University of Rochester
Suppressive neural mechanisms: From perception to intelligence
Perception operates on an immense amount of incoming information that greatly exceeds its processing capacity. Because of this fundamental limitation, our perceptual efficiency is constrained by the ability to suppress irrelevant information. Here, I will present a series of studies investigating suppressive mechanisms in visual motion processing, namely perceptual suppression of large, background-like motions. We find that these suppressive mechanisms are adaptive, operating only when the sensory input is sufficiently strong to guarantee visibility. Utilizing a range of methods (TMS/tDCS, eye tracking, reaction times, neurophysiology and modeling), we link these psychophysical results with suppressive center-surround receptive fields, such as those in cortical area MT.
What are functional roles of this spatial suppression? Special population studies reveal that spatial suppression is weaker in older adults and schizophrenic patients—a result responsible for their paradoxically better-than-normal performance in some conditions. Moreover, these subjects also exhibit deficits in figure-ground segregation, suggesting a functional connection. In recent studies, we report direct experimental evidence for a functional link between surround suppression and motion segregation.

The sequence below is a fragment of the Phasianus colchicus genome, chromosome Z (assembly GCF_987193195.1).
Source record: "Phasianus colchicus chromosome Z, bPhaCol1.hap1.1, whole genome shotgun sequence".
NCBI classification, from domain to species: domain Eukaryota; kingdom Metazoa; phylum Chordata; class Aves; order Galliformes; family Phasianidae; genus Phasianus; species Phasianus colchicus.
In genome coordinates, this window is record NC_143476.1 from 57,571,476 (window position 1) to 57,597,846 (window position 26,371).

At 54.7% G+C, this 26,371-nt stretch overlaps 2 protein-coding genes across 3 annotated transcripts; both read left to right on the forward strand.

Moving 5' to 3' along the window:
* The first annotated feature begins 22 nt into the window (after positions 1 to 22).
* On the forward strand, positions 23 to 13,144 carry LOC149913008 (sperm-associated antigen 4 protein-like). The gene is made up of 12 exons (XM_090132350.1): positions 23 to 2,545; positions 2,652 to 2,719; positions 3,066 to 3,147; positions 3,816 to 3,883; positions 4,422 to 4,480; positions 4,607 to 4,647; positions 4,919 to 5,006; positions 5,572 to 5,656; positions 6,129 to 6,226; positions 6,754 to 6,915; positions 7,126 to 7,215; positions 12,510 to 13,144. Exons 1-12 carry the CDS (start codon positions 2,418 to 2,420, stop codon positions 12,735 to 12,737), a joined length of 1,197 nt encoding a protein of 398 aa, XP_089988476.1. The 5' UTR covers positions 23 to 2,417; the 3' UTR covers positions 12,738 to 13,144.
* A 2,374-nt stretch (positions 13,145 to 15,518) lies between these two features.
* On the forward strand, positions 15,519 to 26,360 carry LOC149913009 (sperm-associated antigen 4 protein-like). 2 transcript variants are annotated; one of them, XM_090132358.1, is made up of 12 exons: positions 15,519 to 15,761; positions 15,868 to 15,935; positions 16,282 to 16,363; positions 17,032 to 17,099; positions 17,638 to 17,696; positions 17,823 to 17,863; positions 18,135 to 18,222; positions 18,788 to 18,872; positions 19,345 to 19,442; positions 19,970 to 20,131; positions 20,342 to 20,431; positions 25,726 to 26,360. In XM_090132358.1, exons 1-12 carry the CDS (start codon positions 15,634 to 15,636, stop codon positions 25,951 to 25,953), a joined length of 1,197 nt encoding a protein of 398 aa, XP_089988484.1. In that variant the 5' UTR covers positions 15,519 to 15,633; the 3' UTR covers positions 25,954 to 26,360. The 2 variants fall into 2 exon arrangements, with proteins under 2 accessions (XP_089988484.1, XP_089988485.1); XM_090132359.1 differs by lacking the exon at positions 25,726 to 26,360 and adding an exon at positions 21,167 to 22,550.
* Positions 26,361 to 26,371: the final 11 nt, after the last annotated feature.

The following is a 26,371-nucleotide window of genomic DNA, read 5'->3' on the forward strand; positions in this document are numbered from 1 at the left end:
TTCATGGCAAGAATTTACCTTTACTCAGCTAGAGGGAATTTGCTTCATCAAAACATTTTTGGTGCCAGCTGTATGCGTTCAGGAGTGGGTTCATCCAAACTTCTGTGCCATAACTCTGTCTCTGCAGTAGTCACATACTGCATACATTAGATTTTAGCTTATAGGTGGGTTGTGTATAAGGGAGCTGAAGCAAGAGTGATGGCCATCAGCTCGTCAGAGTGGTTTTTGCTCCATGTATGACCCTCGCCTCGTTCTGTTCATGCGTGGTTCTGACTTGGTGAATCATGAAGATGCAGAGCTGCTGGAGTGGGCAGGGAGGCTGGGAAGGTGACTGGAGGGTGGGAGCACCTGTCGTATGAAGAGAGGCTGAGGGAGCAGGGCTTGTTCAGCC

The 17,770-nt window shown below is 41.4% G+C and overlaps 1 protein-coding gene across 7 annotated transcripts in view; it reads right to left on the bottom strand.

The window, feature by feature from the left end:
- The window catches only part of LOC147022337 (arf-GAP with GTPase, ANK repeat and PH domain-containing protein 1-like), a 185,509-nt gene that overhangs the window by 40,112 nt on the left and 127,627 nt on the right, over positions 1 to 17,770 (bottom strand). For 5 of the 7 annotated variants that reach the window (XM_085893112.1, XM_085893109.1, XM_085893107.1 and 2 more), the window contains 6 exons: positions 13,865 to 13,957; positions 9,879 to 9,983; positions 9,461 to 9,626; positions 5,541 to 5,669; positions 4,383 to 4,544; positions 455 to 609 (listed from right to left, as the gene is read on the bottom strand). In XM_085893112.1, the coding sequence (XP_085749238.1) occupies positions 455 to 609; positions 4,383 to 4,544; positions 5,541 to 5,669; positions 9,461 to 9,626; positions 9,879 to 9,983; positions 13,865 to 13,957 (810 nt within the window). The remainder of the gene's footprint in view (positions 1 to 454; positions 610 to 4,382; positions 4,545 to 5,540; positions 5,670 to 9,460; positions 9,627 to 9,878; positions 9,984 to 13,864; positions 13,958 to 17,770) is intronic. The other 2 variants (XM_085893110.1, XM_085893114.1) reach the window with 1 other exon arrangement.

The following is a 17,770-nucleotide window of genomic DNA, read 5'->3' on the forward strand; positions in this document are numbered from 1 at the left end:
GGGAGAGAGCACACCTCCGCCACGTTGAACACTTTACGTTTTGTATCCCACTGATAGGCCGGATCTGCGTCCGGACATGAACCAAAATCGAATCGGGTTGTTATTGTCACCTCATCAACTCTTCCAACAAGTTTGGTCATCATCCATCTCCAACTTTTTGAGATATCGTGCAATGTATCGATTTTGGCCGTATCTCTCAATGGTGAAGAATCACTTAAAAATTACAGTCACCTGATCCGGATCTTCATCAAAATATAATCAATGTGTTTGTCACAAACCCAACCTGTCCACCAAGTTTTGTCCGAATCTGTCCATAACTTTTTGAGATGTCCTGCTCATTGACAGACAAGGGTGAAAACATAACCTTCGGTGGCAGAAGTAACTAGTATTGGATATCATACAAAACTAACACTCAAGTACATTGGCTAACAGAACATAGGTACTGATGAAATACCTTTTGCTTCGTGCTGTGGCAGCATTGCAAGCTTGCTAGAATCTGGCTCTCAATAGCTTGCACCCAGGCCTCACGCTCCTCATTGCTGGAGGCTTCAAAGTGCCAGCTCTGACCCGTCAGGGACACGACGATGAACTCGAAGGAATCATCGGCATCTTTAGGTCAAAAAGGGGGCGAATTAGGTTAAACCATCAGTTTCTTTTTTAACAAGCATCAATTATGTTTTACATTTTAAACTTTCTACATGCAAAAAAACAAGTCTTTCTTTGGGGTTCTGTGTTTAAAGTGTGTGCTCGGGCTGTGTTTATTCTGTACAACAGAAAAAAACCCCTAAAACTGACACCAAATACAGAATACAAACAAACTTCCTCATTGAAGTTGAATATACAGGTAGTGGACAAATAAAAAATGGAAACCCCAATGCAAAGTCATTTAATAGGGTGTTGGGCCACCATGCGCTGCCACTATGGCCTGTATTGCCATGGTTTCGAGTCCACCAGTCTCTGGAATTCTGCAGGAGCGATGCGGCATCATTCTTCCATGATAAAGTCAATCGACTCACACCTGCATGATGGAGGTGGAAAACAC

Finally, I will argue that the ability to suppress information is a fundamental neural process that applies not only to perception but also to cognition in general. Supporting this argument, we find that individual differences in spatial suppression of motion signals strongly predict individual variations in IQ scores (r = 0.77).